Warm Weather Lures Shoppers to Spend; Housing Still Weak

Factories responded to an increase in consumer spending in January, by cranking up production in February.

Analysts say the economy is showing strong growth after suffering for three months last year from the hurricanes along the Gulf Coast and high energy prices.


Thousands of executives with financial reporting responsibilities use the Comperio on-line library to access the type of information and interpretive guidance PricewaterhouseCoopers' own professional audit staff use around the world. Key content areas include guidance from the FASB, EITF, PCAOB, SEC, and others as well as PwC's interpretive guidance. Get more information and sign up for a complimentary 30-day trial.

The unusually warm weather in January apparently drew in the shoppers. Spending jumped 0.9 percent, which is the biggest increase in six months. An index of national factory activity rose to 56.7 in February, from 54.8 in January, according to Reuters.

"You can't keep a good consumer down and the American household is one great customer," Joel Naroff, chief economist at Naroff Economic Advisors, told the Associated Press.

Construction spending did not match January's rise in consumer spending-it grew only 0.2 percent, below expectations. Economists had predicted a 1.1 percent increase.

"The January gain in construction spending was surprisingly weak given the recent strength in housing starts and unseasonably warm weather," said Steven Wood, chief economist at Insight Economics.

Private home building increased only 0.1 percent. Residential construction is slowing, and some observers believe it will slow even more as mortgage rates increase.

A separate study showed that consumers felt less optimistic in February. While analysts had expected a consumer confidence index of 104.0, the index fell to 101.7 in February, from 106.8 in January. The report wasn't seen as alarming because it covers just one month, the AP reported.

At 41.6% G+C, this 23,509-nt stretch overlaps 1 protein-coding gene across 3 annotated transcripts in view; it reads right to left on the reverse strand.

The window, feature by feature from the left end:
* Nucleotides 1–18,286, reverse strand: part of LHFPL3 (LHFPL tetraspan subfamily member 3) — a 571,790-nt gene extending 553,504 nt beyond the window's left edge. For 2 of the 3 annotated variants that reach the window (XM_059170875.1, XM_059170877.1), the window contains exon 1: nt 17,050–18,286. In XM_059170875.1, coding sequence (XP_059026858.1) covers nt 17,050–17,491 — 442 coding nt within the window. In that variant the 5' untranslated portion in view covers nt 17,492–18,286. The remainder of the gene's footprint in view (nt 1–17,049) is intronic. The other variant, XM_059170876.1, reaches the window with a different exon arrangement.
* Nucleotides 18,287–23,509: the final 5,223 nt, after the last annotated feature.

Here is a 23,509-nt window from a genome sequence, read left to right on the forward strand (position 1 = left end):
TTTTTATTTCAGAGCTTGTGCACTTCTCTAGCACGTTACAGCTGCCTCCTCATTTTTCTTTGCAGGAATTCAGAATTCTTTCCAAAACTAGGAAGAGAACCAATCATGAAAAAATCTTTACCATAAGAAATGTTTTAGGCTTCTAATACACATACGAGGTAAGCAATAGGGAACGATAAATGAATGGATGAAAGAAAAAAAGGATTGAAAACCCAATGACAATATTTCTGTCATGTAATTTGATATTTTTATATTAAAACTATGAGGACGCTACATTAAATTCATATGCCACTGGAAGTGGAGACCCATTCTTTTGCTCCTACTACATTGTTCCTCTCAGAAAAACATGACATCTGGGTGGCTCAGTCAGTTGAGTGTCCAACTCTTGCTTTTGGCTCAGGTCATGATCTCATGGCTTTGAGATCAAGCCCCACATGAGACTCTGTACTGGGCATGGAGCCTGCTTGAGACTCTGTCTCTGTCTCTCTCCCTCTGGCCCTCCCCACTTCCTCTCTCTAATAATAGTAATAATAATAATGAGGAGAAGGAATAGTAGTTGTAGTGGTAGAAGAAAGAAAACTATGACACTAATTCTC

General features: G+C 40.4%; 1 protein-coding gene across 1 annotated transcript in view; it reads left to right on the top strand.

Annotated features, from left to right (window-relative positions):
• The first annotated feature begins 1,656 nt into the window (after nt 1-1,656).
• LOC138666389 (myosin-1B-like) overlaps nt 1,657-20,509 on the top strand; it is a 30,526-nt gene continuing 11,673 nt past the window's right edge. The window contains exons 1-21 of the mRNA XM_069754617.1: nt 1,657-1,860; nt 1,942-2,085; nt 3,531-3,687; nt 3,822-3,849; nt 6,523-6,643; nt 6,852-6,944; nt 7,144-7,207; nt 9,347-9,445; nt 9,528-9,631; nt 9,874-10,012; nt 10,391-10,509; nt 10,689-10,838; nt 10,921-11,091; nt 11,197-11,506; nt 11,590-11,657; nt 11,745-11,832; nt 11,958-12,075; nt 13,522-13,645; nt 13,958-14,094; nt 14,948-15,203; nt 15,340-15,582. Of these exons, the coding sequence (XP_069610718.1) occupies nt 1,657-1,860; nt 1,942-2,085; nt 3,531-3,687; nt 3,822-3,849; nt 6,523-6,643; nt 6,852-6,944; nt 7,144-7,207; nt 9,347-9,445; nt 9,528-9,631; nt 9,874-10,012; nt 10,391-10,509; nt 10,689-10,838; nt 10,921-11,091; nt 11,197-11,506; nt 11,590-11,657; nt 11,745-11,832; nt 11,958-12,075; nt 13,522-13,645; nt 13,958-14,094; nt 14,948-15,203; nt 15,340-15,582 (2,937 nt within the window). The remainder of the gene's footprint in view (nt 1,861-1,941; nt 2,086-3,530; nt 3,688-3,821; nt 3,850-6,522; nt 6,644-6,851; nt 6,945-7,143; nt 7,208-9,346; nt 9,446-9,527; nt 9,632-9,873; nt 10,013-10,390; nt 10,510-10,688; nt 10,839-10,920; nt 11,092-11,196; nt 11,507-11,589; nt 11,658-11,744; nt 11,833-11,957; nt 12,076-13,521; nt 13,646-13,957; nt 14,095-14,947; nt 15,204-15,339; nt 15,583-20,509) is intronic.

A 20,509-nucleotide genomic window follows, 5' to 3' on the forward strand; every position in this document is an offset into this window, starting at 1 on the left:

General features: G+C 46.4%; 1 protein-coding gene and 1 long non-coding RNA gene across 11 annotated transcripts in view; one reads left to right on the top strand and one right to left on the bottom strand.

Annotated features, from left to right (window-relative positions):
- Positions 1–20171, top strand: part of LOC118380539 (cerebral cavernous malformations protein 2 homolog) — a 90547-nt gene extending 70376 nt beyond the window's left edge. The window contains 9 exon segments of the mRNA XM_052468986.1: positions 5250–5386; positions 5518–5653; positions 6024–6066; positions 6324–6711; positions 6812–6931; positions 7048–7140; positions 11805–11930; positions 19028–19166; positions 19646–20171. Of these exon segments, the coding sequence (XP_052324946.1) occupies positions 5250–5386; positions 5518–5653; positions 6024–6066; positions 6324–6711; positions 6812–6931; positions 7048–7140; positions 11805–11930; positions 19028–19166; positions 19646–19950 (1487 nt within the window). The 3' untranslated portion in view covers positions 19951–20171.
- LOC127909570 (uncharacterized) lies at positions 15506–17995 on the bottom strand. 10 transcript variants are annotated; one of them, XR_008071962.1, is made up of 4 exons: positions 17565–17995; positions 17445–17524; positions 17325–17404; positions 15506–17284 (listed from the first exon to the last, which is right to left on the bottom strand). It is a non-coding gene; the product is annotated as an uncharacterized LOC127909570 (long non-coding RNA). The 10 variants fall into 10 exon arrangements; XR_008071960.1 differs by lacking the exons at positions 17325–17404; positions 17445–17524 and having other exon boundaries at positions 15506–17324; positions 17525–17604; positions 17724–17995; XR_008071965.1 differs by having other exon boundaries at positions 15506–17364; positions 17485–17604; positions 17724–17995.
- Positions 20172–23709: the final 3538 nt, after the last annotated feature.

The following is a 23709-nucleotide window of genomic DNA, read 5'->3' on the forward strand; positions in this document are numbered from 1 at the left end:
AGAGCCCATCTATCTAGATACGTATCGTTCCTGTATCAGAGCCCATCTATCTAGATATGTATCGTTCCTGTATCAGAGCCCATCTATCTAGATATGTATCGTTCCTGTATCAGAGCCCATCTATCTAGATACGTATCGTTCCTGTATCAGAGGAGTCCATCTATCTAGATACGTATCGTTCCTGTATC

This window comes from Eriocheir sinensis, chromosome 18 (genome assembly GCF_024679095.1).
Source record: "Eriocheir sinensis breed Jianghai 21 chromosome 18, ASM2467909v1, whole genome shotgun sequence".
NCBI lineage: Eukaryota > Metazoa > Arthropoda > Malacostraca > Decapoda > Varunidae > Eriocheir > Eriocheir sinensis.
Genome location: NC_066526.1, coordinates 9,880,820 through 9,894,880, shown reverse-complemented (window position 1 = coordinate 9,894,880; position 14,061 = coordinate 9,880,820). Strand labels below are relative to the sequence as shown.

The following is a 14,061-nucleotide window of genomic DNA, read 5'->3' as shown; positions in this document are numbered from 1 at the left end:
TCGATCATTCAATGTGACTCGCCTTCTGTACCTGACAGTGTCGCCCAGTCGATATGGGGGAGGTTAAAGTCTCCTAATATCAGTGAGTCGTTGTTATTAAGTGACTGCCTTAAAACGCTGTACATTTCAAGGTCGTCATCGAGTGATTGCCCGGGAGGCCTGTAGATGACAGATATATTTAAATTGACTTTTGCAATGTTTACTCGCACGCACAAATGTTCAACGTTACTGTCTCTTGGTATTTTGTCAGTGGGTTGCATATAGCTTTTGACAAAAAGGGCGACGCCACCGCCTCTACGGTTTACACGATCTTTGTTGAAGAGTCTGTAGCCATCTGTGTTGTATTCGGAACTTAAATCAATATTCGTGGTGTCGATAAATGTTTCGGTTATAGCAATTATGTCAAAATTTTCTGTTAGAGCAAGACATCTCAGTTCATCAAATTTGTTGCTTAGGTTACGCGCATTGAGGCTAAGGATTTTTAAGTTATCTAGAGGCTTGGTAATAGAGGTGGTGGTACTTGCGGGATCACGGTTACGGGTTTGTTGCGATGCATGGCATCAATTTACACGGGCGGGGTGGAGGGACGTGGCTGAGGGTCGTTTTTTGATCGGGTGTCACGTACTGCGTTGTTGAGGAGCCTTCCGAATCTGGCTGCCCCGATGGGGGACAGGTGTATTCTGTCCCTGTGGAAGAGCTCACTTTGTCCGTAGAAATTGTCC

"There is still a lot of uncertainty out there that is making people a little bit more cautious," said Gary Thayer, chief economist at A.G. Edwards & Sons Inc. But he added "consumers are still feeling pretty good."

You may like these other stories...

Traditional property tax bills may not continue to be the certainty that everyone assumes. Nationwide, there are increasing efforts to seek alternatives to a tax bite that, whether you support it or abhor it, draws a lot of...
By Teresa Ambord Liz Cheney – US Senate candidate and daughter of Dick Cheney – and her husband, Philip Perry, missed their property tax payment in 2012. Earlier that year, they bought a...
By Teresa Ambord Not many political potatoes are as hot as taxes. Whatever your opinion about state and local taxes, it's prudent now and then to gauge how the prevailing rates affect a state's fiscal health...

Already a member? log in here.

Upcoming CPE Webinars

Sep 18
In this course, Amber Setter will shine the light on different types of leadership behavior- an integral part of everyone's career.
Sep 24
In this jam-packed presentation Excel expert David Ringstrom, CPA will give you a crash-course in creating spreadsheet-based dashboards. A dashboard condenses large amounts of data into a compact space, yet enables the end user to easily drill down into details when warranted.
Sep 30
This webcast will include discussions of important issues in SSARS No. 19 and the current status of proposed changes by the Accounting and Review Services Committee in these statements.
Oct 23
Amber Setter will show the value of leadership assessments as tools for individual and organizational leadership development initiatives.